IoT Nothing to see here (yet), move along!
IoT presents some pretty interesting opportunities and challenges for the future of advertising and marketing. But where is everyone?
According to tech research experts Gartner, by 2020 there will be over 26 billion connected devices forming part of the ‘Internet of Things’, aka, because we all love a three letter acronym, “IoT”.
This ‘next big thing’ (yes, another one) is already impacting on how we live and work. And before you can say “Siri, disco lights please”, every brand and every marketeer is going to want a piece of the action.
The only real question is… what’s taking everyone so long?!
The Future Is Now
Thanks to IoT, I can already control my heating, blinds, lamps, vacuum cleaner, music and TV, before I’ve jumped out of my Uber. When I collapse on my sofa, my watch can tell me how many flights of stairs I’ve huffed and puffed up and down today, and how fast my heart is beating; and I can shout across the room to my phone to ask it to remind me to buy more ice cream next time I’m near my local supermarket.
All the while, my connected devices are busy connecting to one another, chatting away silently… presumably swapping notes about how unfit I am, or how irresponsible I’ve been by leaving the windows open and asking Nest to crank up the heating to 23 degrees...
And that’s all just a little taster of what’s to come.
Don’t even get me started on the amazing advances in AI, drones, robotics and virtual reality (VR is really going to happen this time… forget the 80s!)
But let’s not get ahead of ourselves too much.
Even when we consider IoT as it stands right now, we can see that the relationship between consumers and our various connected devices is deepening.
Every brand and marketeer should be champing at the bit!
So, I ask again, where is everyone…?
Perhaps there’s some anxiety about being on the front line. Marketeers might be waiting for brands to take the lead, afraid to suggest anything too radical lest it prove to be unachievable (or a disaster); while brands, for their part, might be afraid to put their heads above the parapet, they’d rather wait and see who will venture forward and fail first, fail fastest or fail hardest.
Need to Know
Whatever it is holding everyone back, there are a couple of areas you will want to keep in mind in order to avoid getting tangled up in IoT.
The first is: the general regulation of advertising, marketing and promotions. I know, I know… not as sexy as you might have hoped after all that future-gazing. But stay with me, because there’s good news: IoT hasn’t ushered in a new wave of rules and regulations to restrict or confound advertisers and marketers. In fact, despite the new tech-laden landscape, it’s pretty much business as usual here. Virtually all marketing communications and promotions will still fall under the CAP Code, even if they fully utilize IoT; and the CAP Code will continue to be enforced by the ASA under the existing self-regulatory regime. So no earth shattering changes here then.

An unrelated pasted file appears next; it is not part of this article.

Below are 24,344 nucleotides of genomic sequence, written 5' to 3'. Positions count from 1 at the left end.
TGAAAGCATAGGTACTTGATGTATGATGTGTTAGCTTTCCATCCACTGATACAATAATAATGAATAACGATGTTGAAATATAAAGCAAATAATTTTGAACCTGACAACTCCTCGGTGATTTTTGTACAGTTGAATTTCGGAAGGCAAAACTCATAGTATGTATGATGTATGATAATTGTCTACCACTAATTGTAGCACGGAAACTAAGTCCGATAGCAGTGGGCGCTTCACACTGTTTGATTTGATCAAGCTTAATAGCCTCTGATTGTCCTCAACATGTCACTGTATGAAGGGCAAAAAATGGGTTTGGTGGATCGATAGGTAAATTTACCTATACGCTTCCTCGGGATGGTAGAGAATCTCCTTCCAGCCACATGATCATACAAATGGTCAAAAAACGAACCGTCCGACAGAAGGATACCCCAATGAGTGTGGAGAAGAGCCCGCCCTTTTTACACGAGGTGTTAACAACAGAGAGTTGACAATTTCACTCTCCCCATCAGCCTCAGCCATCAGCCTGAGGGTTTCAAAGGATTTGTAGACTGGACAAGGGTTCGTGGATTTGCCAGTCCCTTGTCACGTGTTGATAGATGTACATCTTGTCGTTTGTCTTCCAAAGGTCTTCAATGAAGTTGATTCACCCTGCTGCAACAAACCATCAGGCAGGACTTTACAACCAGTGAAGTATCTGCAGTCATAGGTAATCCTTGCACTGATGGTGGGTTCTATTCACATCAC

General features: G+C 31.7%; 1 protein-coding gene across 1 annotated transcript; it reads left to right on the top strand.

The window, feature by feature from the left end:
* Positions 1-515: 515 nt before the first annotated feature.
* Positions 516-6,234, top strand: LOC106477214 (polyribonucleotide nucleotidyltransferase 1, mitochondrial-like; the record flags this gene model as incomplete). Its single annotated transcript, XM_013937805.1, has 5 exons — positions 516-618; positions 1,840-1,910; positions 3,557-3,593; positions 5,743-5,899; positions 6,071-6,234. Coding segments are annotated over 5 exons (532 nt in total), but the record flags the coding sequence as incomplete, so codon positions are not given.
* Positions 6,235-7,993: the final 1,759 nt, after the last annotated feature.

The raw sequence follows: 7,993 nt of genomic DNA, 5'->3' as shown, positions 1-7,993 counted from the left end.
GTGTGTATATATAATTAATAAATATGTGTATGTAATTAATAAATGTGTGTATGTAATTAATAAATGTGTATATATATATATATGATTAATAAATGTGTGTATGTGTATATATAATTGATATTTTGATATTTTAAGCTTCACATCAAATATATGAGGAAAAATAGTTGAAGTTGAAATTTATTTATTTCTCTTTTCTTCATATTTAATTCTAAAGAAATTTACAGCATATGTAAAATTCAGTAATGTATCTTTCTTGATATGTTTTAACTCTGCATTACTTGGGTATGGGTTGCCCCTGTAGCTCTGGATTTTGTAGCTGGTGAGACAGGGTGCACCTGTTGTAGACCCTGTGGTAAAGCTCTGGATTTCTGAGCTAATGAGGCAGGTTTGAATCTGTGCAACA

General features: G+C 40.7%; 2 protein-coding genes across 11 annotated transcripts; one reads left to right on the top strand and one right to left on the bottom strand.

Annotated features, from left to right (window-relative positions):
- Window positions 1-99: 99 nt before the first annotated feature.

Even so, it’s likely that CAP (and the odd top notch law firm, ahem) will issue guidance from time to time on any potentially sticky areas; but any additional guidance (including from CAP) will simply clarify the way in which the existing advertising and promotion rules apply, rather than changing those rules in any meaningful way.
However, Trading Standards and the Competition and Markets Authority (CMA) will also keep a beady eye over how things develop in this area, in case things get out of hand and practices develop which materially disadvantage consumers; in which case they have the power to commence investigations and even to bring prosecutions under consumer protection regulations. It’s worth keeping that in mind when deciding how far to push certain boundaries.
The second area to keep in mind is that of data and privacy. Brexit aside, the General Data Protection Regulations have put data and privacy under the microscope again. Those Regulations will be implemented in 2018 and will fundamentally change the way platform owners, brands and marketeers collect and deal in personal data – they’re even likely to change the way people think about personal data, and who can own and control it. These changes come into force during the early years of IoT, and might go a long way towards explaining the current reticence by some brands. Nevertheless, all brands and marketeers are advised to pay close attention to further developments and guidance in this area, and to make sure their data policies and practices are reviewed and updated well before the new rules come into effect in 2018.
So, yes, the Internet of Things (or whatever we end up calling it – surely there’s a better name out there somewhere) is uncharted territory. Like any uncharted territory, different explorers will take different approaches. Some will be gung ho and will jump in with both feet, many others will take a pragmatic but cautious approach, while some will miss the boat completely.
But whichever camp you fall into, and whatever your views on IoT, I hope it’s of some solace that the legal and regulatory landscape will be reasonably familiar to you when you arrive; even if there are new creative and commercial challenges to be navigated, and some difficult discussions about data to be had, it’s all just part of the rich tapestry of digital life.
Now, let’s get this show on the road!